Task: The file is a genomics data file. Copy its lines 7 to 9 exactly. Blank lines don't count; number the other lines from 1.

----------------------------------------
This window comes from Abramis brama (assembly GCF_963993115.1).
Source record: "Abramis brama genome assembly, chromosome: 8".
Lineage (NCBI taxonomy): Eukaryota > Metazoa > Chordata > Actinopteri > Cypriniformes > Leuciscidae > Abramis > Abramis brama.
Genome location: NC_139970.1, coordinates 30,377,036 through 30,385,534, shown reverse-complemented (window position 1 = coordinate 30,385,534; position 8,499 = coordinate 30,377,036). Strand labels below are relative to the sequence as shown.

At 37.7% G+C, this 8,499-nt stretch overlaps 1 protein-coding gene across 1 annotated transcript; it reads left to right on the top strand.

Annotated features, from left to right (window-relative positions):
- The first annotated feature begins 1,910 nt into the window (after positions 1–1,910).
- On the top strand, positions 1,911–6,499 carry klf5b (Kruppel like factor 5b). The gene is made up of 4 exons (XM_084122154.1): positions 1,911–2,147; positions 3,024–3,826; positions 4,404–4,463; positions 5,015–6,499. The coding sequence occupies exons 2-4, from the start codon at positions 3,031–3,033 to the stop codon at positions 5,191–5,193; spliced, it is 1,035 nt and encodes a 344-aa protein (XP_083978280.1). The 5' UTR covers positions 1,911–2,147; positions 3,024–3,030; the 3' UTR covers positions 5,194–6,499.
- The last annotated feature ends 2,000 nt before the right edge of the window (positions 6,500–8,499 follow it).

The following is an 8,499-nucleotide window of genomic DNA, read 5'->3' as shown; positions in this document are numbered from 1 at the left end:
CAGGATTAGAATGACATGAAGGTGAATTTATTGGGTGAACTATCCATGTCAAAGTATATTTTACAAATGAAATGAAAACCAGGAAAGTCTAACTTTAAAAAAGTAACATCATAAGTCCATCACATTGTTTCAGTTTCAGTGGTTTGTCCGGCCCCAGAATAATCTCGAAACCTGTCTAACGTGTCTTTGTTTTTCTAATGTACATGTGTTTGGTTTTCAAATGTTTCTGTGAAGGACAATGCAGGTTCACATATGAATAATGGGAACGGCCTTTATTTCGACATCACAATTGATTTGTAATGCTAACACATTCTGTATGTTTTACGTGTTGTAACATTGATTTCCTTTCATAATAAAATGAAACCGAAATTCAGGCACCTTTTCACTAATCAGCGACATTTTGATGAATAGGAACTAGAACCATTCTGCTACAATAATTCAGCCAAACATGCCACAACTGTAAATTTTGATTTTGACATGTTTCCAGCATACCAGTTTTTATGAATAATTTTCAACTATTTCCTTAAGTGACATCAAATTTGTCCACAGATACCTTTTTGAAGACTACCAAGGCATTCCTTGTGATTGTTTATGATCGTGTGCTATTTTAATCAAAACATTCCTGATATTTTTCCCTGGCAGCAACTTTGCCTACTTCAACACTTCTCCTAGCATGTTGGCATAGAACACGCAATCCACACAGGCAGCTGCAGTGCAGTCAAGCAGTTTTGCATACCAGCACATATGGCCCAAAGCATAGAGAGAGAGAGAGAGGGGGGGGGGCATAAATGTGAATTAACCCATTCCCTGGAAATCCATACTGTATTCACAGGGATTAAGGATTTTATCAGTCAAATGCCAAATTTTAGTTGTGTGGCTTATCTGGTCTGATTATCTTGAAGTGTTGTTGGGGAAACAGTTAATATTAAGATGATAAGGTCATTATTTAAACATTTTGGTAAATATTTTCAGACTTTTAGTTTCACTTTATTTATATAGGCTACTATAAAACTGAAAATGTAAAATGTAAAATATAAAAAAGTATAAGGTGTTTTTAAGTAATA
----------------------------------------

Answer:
- The first annotated feature begins 1,910 nt into the window (after positions 1–1,910).
- On the top strand, positions 1,911–6,499 carry klf5b (Kruppel like factor 5b). The gene is made up of 4 exons (XM_084122154.1): positions 1,911–2,147; positions 3,024–3,826; positions 4,404–4,463; positions 5,015–6,499. The coding sequence occupies exons 2-4, from the start codon at positions 3,031–3,033 to the stop codon at positions 5,191–5,193; spliced, it is 1,035 nt and encodes a 344-aa protein (XP_083978280.1). The 5' UTR covers positions 1,911–2,147; positions 3,024–3,030; the 3' UTR covers positions 5,194–6,499.
- The last annotated feature ends 2,000 nt before the right edge of the window (positions 6,500–8,499 follow it).